The consensus at the 43rd annual International Advertising Association World Congress hosted in Beijing last week, was that the evolution of advertising goes well beyond the impact of 'shiny new technology', requiring companies to innovate and break out of outmoded thinking patterns.
Much has been said about fickle consumers and their media and purchasing habits. Agencies and marketers alike have been forced to change as quickly as they can to cope with changes in consumer behaviour and technology. But have they done enough?
"As a marketer, I was told marketing was all about creating a myth and telling it, about interrupting people's favourite TV shows and diverting their attention with ads; about focusing on above-the-line to build your brand and below-the-line to push for sales," said Bharat Avalani, Unilever's regional IBC director for homecare in Asia, Africa, Middle East & Turkey. "I have to unlearn all that and erase the lines. Today, marketing is no longer about that, it's about the power of content and media that rests with the consumer. Consumers are so busy living their lives that we have to think what role our brand plays in their lives."
The relationship between consumers and technology is changing rapidly: with more content stored in the cloud, with more interaction with content taking place in natural ways like voice or gesture commands, with the change from searching for content to getting something done with it (like booking a ticket).
These trends are making it complicated for brands, said Adam Anger, general manager for Asia Pacific at Microsoft Advertising, who added that technology can enhance the brand experience by making it a multi-sensory one. Anger cited research that found 61 per cent of consumers surveyed are more likely to buy from a brand that allows them to touch and feel, even if only virtually. And in exchange for more optimised brand experiences and improved service, they are interested in sharing their personal data, which they are well aware is a valuable marketing currency for brands, he said.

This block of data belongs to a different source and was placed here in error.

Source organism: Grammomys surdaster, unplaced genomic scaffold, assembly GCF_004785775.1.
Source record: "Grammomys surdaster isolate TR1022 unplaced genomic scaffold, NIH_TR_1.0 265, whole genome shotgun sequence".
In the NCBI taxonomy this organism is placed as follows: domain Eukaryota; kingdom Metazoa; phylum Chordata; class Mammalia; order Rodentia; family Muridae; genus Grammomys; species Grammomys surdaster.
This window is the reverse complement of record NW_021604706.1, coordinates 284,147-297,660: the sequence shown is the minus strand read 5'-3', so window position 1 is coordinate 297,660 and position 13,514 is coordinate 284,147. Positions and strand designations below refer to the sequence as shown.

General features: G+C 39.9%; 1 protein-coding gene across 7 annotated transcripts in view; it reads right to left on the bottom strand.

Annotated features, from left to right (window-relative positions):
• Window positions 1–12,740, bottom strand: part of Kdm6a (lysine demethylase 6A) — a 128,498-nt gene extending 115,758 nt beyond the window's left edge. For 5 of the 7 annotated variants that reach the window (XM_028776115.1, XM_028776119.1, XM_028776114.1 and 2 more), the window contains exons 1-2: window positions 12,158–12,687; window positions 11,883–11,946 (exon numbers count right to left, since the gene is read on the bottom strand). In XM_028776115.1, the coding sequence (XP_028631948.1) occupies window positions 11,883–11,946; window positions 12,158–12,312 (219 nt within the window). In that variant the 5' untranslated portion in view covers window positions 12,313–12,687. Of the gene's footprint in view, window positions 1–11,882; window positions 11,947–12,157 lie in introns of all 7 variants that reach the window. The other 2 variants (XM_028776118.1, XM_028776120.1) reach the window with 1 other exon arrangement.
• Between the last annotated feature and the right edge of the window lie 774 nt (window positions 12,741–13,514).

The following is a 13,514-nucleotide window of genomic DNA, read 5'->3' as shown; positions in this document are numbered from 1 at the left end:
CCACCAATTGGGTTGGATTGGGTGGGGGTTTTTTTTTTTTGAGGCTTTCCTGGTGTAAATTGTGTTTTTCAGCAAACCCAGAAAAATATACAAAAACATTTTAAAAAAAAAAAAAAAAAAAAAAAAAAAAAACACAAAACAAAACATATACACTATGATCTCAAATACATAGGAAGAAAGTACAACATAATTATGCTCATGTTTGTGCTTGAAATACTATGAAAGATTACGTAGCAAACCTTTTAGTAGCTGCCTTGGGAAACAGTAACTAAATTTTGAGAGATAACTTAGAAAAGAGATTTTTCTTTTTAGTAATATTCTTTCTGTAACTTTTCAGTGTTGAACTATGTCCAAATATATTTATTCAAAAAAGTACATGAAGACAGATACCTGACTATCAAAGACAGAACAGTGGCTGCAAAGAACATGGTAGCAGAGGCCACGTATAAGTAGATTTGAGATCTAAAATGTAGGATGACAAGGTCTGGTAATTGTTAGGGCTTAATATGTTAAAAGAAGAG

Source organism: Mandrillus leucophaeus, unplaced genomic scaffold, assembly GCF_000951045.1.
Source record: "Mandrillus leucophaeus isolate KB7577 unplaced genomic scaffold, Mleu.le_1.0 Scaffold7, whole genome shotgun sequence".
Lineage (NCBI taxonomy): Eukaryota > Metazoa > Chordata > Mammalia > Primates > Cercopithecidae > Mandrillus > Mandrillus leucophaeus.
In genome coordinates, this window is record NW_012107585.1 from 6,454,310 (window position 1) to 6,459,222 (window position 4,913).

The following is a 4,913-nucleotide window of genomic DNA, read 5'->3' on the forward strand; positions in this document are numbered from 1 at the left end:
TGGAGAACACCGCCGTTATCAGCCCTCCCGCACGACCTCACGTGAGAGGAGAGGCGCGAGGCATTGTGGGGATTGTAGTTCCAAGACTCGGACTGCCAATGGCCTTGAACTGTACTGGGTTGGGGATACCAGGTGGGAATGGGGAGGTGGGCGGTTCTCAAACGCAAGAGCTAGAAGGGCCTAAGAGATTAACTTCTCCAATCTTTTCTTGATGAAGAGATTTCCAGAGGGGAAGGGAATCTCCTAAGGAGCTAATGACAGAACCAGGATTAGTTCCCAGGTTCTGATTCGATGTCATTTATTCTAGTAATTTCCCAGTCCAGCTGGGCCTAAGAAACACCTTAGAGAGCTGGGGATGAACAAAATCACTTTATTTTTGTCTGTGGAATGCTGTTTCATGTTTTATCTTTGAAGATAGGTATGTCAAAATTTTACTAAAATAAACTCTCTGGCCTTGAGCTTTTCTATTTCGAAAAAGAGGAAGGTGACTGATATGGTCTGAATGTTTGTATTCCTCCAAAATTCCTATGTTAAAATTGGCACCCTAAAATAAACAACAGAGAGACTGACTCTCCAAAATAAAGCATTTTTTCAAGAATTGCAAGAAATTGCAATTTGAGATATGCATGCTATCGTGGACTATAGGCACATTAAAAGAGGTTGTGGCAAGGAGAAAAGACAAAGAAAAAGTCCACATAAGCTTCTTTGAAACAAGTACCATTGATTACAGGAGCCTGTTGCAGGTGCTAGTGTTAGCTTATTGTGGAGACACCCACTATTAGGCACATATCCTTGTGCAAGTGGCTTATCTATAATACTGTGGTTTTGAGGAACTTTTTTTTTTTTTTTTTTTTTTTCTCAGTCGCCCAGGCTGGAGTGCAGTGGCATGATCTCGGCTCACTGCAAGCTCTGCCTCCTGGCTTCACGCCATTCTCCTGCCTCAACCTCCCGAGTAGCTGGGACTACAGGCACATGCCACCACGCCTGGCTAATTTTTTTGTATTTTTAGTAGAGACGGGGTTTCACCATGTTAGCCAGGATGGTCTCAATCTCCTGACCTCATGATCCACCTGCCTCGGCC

Essentially, it is not brands that are driving the dynamics of consumer behaviour, said Chris Harrison, APAC chief strategy officer at ZenithOptimedia, but really the marriage between technology and consumers themselves. "Agencies are largely playing catch-up as consumers either adopt or reject new technology. I think the speed at which new ideas are adopted is very, very fast."
Scott Beaumont, managing director of Google Greater China, added that such is the pace of change that it is difficult to anticipate where we may see advertising in five years' time. "We're probably limited by our imagination, restricted due to linear educational methods," he said. "Being constantly connected, consumers may be always distracted, but that creates a glass-half-full situation where there are many opportunities to interact and there are a lot of data on consumer behaviour."
Ben Hughes, global commercial director and deputy CEO of Financial Times, pointed out that it used to be sales and marketing people interpreting data, but now it is data analysts. "We are stepping up," he said.
Yet the term 'big data' drives Beaumont "mad". He wants brands to have confidence in "pearls of data": insights from combining demographic and behaviourial data signals. "It doesn't take much to put two and two together and make data work for you, especially when technology can achieve micro-targeting," he said.